[Python-Dev] Distutils and Distribute roadmap (and some words on Virtualenv, Pip)
a.badger at gmail.com
Thu Oct 8 20:52:53 CEST 2009
On Thu, Oct 08, 2009 at 05:30:00PM +0100, Michael Foord wrote:
> Toshio Kuratomi wrote:
>> On Thu, Oct 08, 2009 at 02:52:24PM +0200, Simon Cross wrote:
>>> On Thu, Oct 8, 2009 at 10:31 AM, Tarek Ziadé <ziade.tarek at gmail.com> wrote:
>>>> = Virtualenv and the multiple version support in Distribute =
>>>> My opinion is that this tool exists only because Python doesn't
>>>> support the installation of multiple versions for the same
>> Let's actually look at these reasons:
>>> This is not at all how I use virtualenv. For me virtualenv is a
>>> sandbox so that I don't have to become root whenever I need to install
>>> a Python package for testing purposes
>> This is needing to install multiple versions and use the newly installed
>> version for testing.
> Not really - it is wanting to install a single version of a library that
> you don't want to install into your 'main' (whether that be user or
> system) Python install. It is sandboxing and orthogonal to multiple
What I'm replying to is specifically the need to: "become root whenever I
need to install a Python package for testing purposes" That doesn't require
sandboxing at all. Can you use sandboxing to do this? Yes. But that is
separate to being able to install a non-system version of a library and be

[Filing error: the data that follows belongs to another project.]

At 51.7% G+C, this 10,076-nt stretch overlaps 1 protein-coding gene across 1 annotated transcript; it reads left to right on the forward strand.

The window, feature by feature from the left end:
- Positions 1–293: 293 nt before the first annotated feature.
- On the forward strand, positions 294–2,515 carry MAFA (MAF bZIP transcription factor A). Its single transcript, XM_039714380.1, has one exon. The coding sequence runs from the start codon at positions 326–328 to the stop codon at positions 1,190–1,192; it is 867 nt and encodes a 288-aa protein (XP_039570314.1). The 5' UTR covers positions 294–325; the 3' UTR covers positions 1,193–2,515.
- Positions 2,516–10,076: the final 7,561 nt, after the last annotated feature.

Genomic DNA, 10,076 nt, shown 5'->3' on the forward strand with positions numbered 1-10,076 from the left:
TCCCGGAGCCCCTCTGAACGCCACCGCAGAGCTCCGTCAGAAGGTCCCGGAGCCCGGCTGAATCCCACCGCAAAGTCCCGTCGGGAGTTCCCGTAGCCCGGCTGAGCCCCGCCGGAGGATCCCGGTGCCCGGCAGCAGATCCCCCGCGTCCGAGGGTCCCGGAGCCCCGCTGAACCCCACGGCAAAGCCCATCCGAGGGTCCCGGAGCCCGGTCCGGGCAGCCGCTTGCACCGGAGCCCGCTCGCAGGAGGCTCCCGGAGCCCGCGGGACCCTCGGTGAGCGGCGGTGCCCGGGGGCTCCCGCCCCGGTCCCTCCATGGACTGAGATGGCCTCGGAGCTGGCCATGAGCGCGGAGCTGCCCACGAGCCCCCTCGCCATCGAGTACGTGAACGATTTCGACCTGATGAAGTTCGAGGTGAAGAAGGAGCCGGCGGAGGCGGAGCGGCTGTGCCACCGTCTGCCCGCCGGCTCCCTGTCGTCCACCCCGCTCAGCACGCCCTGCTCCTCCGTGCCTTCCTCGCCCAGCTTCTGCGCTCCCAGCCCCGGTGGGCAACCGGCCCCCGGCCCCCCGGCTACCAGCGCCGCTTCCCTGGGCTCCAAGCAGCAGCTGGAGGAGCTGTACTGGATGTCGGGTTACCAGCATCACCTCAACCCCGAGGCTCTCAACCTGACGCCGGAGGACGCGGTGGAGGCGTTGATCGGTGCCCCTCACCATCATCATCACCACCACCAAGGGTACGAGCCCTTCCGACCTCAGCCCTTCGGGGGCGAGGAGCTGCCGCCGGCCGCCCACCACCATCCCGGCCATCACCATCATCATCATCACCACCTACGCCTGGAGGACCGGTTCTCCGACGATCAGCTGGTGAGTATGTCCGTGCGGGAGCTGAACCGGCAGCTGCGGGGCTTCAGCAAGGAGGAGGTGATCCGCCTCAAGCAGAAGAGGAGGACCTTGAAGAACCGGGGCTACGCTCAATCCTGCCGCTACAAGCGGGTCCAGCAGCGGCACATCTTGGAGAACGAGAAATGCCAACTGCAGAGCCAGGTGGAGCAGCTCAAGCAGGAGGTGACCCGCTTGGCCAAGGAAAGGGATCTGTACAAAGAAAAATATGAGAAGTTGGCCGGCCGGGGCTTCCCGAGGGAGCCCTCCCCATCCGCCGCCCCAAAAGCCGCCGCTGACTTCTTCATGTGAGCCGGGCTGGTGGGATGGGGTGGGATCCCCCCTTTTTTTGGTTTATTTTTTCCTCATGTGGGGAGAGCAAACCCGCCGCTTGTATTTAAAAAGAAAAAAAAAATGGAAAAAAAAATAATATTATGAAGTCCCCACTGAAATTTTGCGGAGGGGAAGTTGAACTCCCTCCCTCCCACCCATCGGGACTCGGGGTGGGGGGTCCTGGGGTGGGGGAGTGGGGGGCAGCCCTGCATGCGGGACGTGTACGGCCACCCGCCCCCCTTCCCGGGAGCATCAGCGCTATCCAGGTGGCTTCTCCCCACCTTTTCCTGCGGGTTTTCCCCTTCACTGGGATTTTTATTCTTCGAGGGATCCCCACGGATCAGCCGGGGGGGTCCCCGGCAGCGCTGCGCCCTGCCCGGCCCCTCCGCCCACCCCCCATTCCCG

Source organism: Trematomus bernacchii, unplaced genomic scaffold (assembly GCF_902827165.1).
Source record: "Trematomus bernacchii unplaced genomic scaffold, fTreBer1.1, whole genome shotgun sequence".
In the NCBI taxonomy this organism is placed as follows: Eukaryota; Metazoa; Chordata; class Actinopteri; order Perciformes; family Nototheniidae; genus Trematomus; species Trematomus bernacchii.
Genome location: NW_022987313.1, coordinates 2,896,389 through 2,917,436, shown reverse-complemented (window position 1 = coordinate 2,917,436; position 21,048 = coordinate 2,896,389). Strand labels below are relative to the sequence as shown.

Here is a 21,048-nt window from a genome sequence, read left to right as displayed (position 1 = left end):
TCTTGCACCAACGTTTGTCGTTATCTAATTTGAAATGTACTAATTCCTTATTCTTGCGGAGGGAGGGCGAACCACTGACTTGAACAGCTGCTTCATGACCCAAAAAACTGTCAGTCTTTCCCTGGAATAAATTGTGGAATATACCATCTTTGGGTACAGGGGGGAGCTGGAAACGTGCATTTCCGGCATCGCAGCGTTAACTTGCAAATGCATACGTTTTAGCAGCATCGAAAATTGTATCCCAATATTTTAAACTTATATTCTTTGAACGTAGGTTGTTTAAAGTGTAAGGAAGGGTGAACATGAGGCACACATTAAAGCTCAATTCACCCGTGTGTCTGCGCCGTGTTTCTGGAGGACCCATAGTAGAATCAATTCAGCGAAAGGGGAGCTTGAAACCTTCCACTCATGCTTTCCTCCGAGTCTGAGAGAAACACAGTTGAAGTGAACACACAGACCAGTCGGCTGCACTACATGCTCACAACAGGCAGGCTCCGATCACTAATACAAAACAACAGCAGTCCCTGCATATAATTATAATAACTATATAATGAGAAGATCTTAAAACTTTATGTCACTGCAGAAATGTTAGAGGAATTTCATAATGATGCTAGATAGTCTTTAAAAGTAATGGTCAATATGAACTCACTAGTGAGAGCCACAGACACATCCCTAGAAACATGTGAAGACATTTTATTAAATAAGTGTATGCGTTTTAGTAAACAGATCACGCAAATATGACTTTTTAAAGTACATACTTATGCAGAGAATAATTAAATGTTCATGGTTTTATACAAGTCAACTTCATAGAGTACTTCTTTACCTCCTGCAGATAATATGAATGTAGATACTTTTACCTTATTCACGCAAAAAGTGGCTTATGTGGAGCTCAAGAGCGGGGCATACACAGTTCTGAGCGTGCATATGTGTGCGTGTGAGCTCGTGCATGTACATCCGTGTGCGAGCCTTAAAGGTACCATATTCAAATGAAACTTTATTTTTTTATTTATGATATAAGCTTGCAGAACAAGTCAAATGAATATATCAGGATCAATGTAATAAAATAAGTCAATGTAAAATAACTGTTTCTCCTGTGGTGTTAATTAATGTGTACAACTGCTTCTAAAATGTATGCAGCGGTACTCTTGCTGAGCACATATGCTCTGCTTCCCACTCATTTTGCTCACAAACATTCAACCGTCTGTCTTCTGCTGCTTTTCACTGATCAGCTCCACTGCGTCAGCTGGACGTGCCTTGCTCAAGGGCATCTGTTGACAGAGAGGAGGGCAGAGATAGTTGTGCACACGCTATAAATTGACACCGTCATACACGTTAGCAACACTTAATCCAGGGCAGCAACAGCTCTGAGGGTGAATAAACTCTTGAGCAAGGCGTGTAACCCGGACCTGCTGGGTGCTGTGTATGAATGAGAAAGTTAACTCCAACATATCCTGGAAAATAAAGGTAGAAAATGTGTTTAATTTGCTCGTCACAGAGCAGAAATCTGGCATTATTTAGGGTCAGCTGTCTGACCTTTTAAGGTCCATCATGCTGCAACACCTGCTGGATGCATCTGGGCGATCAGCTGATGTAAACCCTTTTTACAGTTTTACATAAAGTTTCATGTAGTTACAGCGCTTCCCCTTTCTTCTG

able to test it.
My quoting of that phrase could have been better -- I missed the reference
to sandboxing since it is in a separate clause of the sentence from what I
was responding to.
>>> and to allow me to hop between
>>> sets of installed Python packages while developing on multiple Python
>> This is the ability to install multiple versions and specify different
>> versions for different projects you're working on.
> No, it is working on multiple projects that have *different*
> dependencies and being able to work in an environment that *only* has
> direct dependencies installed - again sandboxed from your main Python
No. Here what is written is: "allow me to hop between sets of installed Python
packages while developing on multiple Python projects."
There's nothing about *only* having direct dependencies installed. That's a
separate requirement than what was written.
> The fact that virtualenv allows you to have multiple different versions
> of the same library installed in the different environments you create
> is completely separate from the motivation that causes many people to
> use it.
Precisely! We see 100% eye-to-eye here. My reply is just trying to say
that the ideas of
* testing a locally installed, conflicting version of a library
* running multiple projects with different, conflicting version requirements
are completely satisfiable without sandboxing. Virtualenv is a sandboxing
tool. It can be used to perform these tasks. But it isn't necessary.
Having sandboxing is an additional feature on top of the base requirements
to perform the task.
> What virtualenv *doesn't* do (I believe) is allow you to have multiple
> versions of libraries installed within a single environment and switch
> between them (at least it doesn't offer anything beyond what setuptools
> or pip provides).
Yep. Which makes virtualenv unsuitable for certain other problem spaces
where sandboxing is inappropriate.
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